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Thomas Tulis, “Untitled (See Rock City),” 1991, cibachrome print


[Ed.—When I started pulling together links and articles for this web roundup, I was halfway through before realizing they were all somehow tied to my years as a photography student in Texas during the mid-90s. But I figured if Artforum could run two consecutive issues devoted to their editor’s Reagan-riffic glory days, one Around the Web about the “Photoshop 4” years wouldn’t hurt. This post goes out to everyone who lived through this.]*

Just as most photographers have one picture or one image-maker who inspired them to pick up a camera, A.D. Coleman was the single impetus for my interest in photo criticism. Critical Focus and Light Readings were my sacred texts in college, and they inspired me to start making sense of the exhibitions I was voraciously consuming by writing out my analysis and opinion. (I really wish I could find those early stabs at the work of Mariko Mori, Cassio Vasconcellos, and Thomas Tulis.) When I saw Coleman in Houston a few months ago, he said that he was essentially retired from journalistic criticism, and had turned his focus to poetry and curatorial projects (including a retrospective of the wonderful Arno Rafael Minniken and a group exhibition of Chinese documentary photographers), and writes essays at a more measured pace than in previous decades. He also maintains C: The Speed of Light, which along with ZoneZero, were the sites for photonerds in those early years of the interweb. I was poking around on Coleman’s online newsletter today, and ran across a typically smart and readable essay about photographic experimentation that he wrote in 2000 for the exhibition this is [not] a photograph. You can read it here (pdf), but probably for a short time only, before it heads off for the Photography Criticism CyberArchive.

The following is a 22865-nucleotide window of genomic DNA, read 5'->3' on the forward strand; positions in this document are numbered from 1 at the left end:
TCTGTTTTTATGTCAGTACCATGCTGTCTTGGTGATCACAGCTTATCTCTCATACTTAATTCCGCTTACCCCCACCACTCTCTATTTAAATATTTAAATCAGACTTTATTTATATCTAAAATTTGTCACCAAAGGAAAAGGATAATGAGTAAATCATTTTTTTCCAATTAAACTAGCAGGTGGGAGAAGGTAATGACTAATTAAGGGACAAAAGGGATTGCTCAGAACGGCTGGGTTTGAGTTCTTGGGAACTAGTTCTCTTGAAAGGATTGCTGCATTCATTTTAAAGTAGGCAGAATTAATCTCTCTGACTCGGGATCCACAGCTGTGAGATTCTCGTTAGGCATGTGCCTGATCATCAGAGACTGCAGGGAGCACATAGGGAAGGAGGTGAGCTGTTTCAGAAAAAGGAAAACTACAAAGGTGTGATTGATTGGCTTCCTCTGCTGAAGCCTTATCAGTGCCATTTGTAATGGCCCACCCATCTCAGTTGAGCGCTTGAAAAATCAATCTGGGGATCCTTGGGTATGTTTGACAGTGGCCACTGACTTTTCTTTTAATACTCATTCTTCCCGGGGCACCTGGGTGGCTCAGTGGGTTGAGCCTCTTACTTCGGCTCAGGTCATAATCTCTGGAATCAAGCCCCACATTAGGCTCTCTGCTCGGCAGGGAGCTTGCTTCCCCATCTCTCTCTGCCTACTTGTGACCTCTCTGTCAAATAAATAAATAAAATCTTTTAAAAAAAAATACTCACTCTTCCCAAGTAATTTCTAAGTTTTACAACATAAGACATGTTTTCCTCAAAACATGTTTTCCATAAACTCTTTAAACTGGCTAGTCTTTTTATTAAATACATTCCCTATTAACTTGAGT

Mark Steinmetz, from the series “South Central,” 1991-3


Speaking of Thomas Tulis, things seem very inactive on his front, as far as I discern from Googleville. He, William Greiner, and Mark Steinmetz were my Southern-photographer heroes in college, but Tulis has an elusive presence online today. There’s a fairly comical Wiki (“Tulis lives a very simple life.”), a five-year old article about starving artists in Atlanta, an online gallery of his paintings (who knew?), which are… um… different…, and an Amy Stein post inquiring as to his whereabouts that went unanswered. (Oh yeah, I almost forgot about the pictures I discovered of Tulis shirtless. At least we know he looks good.) Thomas—the internet calls you. Please turn up online to claim your Recently Rediscovered/Unfairly Obscured Photographer e-card!

There’s been a rash of online video interviews with photographers making the rounds lately, but how about taking a break, making your English teacher happy, and reading interviews with contemporary masters over at the Journal of Contemporary Art. Take a pick from a huge selection of gems from the mid-90s, such as Uta Barth, Larry Clark, Miwa Yanagi, Joan Fontcuberta, and Cindy Sherman, who I think is really going to go somewhere with this photography thing if she sticks with it!

Finally, in keeping with this theme of Pecker-era photography, I’d like to send a shout-out to See: A Journal of Visual Culture, which was, in my opinion, the finest American photo magazine of the decade, and which I sorely miss.

*[Doesn’t it seem odd that Metamorphoses was reviewed here?]

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